A Glimpse of the History of Mathematics (15)

Medieval Mathematics (1)

(320 – 1660 AD)

Britain and European Mathematics

The collapse of Rome and the general chaos that followed has no great advancements in the mathematical community in it.. The Dark ages and then the Middle Ages were upon the land and civilization let alone the science of mathematics was having trouble surviving the times.

Schools were reduced tolittle or no arithmetic, it is doubtful whether few knew more than basic counting and finger reckoning.

Mathematics Education subcontinent was found in the Indus valley and dates back to at least 3000 BC. Excavations at Mohenjodaro and Harrapa, and the surrounding area of the Indus River, have uncovered much evidence of the use of basic mathematics. The maths used by this early Harrapan civilization was very much for practical means, and was primarily concerned with weights, measuring scales and a surprisingly advanced 'brick technology', (which utilized ratios). The ratio for brick dimensions 4:2:1 is even today considered optimal for effective bonding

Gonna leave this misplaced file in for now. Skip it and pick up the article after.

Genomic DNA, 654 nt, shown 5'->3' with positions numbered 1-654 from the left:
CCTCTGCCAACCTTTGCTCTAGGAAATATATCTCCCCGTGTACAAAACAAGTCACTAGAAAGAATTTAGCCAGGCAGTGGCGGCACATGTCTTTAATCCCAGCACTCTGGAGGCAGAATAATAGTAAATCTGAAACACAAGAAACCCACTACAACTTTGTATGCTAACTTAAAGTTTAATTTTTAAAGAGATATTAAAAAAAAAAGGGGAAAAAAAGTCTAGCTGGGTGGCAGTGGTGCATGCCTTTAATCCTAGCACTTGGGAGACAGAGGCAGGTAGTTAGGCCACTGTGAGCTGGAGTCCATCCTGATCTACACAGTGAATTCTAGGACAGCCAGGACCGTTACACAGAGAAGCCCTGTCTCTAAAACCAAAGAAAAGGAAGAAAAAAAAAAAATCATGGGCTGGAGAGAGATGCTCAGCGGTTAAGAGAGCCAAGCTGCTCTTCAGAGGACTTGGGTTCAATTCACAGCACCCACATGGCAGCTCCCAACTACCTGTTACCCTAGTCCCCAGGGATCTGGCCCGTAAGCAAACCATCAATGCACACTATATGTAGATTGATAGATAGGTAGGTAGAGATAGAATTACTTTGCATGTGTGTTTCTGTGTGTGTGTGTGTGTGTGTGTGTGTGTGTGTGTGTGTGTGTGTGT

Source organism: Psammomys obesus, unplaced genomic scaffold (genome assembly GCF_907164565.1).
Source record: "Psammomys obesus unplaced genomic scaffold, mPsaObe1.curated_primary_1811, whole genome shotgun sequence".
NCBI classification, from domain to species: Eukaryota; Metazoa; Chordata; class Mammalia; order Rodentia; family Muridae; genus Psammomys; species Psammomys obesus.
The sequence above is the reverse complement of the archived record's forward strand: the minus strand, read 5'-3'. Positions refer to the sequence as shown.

A Glimpse of the History of Mathematics (16)

Medieval Mathematics (2)

(320 – 1660 AD)

- In the period from 300AD to 1600AD there existed two major sub-divisions, the early Middle Ages, or Dark Ages (from 300AD to 1100AD) and the late Middle Ages, just before the Renaissance. In the early Middle Ages mathematics made no progress, but in the late Middle Ages there were a few advances and much of what had been forgotten from the ancient world was rediscovered and re-evaluated

A Glimpse of the History of Mathematics (17)

Medieval Mathematics (3)

(320 – 1660 AD)

- The so called'classical period', or'Golden era' ofIndian mathematics.
- From the earliest numerate civilisation of the Indus valley, through the scholars of the 5th to 12th centuries who were conversant in arithmetic, algebra, trigonometry, geometry combinatorics and latterly differential calculus, Indian scholars led the world in the field of mathematics. The peak coming between the 14th and 16th centuries in the far South, where scholars were the first to derive infinite series expansions of trigonometric functions
- The work of Bhaskara was considered the highest point Indian mathematics attained, and it was long considered that Indian mathematics ceased after that point.

A Glimpse of the History of Mathematics (18)

Medieval Mathematics (4)

(320 –1660 AD)

- Many of the ideas which were previously thought to have been brilliant new conceptions due to European mathematicians of the sixteenth, seventeenth and eighteenth centuries are now known to have been developed by Arabic/Islamic mathematicians around four centuries earlier.